With over a third of this NHL season now passed here's a quick look at how Edmonton's Taylor Hall (the first overall pick in the 2010 Entry Draft) and Boston's Tyler Seguin (second overall) are faring in their rookie campaigns (as of December 20th, 2010).
Hall: 31 GP, 10G, 9A, 19 Pts, -2 Plus-minus, 6 PIMs
Seguin: 29 GP, 5G, 6A, 11 Pts. +2 Plus-minus, 8 PIMs
In the overall rookie scoring lead, Hall is currently fourth, his 19 points behind only San Jose's Logan Couture (24), Carolina's Jeff Skinner (23) and teammate Jordan Eberle (22). His ten goals are second only to Couture's 17. Seguin meanwhile is currently 16th.
Looking at those stats one would assume Hall has better adjusted to the NHL pace than Seguin, but those numbers fail to tell the whole story.
Seguin lags so far behind Hall and others in the rookie scoring chase because he's seeing predominantly checking duty this season playing on a Bruins team already deep at center with talented veterans Marc Savard, Patrice Bergeron and David Krejci.
As a result Seguin spent more time on the wing rather than his natural center position, averaging only 12:21 in ice time thus far.
Hall meanwhile is playing on a rebuilding Oilers club (his ten goals are tied with veteran Dustin Penner for the team lead) where he's getting more playing time on the top two lines (averaging 17.31 minutes per game of ice time) plus he's playing his natural left wing position rather than having to adjust to a different position and role like Seguin.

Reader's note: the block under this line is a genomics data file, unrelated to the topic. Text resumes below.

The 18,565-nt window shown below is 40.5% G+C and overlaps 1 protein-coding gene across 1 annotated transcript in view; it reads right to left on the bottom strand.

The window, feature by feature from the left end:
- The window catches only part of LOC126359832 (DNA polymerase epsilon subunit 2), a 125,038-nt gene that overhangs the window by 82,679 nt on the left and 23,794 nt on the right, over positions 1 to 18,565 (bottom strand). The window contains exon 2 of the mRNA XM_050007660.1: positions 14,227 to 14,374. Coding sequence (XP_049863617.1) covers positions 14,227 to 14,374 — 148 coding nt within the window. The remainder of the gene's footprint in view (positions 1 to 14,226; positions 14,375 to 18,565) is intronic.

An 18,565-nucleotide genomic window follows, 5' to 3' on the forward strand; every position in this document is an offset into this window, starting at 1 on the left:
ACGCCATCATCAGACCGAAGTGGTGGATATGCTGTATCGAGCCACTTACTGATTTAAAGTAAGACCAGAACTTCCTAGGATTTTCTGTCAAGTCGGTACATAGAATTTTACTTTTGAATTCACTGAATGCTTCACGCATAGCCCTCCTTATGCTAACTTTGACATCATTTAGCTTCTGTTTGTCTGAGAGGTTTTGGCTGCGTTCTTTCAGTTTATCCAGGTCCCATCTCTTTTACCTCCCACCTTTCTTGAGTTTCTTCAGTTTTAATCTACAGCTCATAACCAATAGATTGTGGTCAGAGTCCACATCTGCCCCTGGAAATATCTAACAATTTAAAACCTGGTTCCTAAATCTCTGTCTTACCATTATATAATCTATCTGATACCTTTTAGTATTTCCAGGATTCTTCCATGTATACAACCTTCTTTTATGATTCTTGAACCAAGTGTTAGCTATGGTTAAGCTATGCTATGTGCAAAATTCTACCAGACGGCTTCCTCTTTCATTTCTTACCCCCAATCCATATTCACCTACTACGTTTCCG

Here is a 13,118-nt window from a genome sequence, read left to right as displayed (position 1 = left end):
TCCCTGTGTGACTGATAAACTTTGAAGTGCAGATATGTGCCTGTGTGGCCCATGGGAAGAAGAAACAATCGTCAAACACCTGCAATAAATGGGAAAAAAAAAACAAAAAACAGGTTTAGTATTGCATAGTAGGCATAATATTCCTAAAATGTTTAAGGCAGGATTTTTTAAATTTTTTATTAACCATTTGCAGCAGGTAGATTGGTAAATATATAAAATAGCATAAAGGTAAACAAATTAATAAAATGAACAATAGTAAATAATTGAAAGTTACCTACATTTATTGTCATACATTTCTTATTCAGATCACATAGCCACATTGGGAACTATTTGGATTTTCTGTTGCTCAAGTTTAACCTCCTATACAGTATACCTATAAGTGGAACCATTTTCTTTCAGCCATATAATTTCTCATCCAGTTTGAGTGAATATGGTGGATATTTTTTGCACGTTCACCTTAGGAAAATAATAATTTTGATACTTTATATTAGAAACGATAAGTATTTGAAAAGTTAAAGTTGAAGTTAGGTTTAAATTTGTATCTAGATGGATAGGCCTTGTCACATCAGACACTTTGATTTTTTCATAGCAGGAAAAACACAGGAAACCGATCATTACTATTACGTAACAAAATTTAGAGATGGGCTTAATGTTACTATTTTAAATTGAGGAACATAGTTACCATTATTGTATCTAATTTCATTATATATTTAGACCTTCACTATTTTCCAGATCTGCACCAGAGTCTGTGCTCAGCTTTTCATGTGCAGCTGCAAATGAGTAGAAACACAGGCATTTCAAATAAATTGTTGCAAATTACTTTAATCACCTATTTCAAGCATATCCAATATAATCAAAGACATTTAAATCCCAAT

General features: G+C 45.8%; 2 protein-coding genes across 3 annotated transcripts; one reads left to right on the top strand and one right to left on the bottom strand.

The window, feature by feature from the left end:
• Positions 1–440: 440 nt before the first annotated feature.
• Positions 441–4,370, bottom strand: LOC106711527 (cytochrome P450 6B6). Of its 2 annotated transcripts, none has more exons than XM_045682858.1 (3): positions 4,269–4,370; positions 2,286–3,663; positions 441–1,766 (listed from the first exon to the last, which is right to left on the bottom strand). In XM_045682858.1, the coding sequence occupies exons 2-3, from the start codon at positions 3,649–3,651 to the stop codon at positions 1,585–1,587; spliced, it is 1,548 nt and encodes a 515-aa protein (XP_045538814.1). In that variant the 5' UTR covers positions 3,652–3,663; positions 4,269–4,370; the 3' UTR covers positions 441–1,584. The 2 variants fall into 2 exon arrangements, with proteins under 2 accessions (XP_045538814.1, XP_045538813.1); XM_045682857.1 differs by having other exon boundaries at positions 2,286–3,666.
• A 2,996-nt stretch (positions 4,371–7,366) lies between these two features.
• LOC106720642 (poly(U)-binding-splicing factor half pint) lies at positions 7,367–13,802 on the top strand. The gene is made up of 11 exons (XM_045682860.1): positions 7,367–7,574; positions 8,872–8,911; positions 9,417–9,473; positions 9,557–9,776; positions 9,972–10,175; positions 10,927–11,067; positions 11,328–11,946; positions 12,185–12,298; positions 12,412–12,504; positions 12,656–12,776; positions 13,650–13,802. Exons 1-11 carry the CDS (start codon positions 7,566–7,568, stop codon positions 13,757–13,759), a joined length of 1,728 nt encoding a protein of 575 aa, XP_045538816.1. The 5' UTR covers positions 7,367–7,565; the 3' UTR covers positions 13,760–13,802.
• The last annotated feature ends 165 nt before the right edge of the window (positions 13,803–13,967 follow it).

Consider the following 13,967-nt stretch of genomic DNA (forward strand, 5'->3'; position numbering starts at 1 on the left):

As the season progresses Hall, who's overcome a slow start, could find himself in contention for the Calder Trophy as rookie of the year if he continues to improve. He's been playing up to expectations in recent weeks as one of the league's top rookies and has a very bright future ahead of him.
Seguin probably won't be given Calder consideration unless the Bruins switch him back to center and allow him to play regularly on one of the top two lines for the rest of the season, which isn't likely to happen unless most of their top centers are sidelined.
Don't however make the mistake of considering Seguin a draft “bust”. Far from it. He's already become an integral part of the Bruins lineup,benefiting from playing with a deeper.veteran-laden team, and his time on the checking lines will help him become a more well-rounded player in the long run.
Within the next couple of seasons Seguin will get more time on the Bruins' top lines and should have a wonderful NHL career.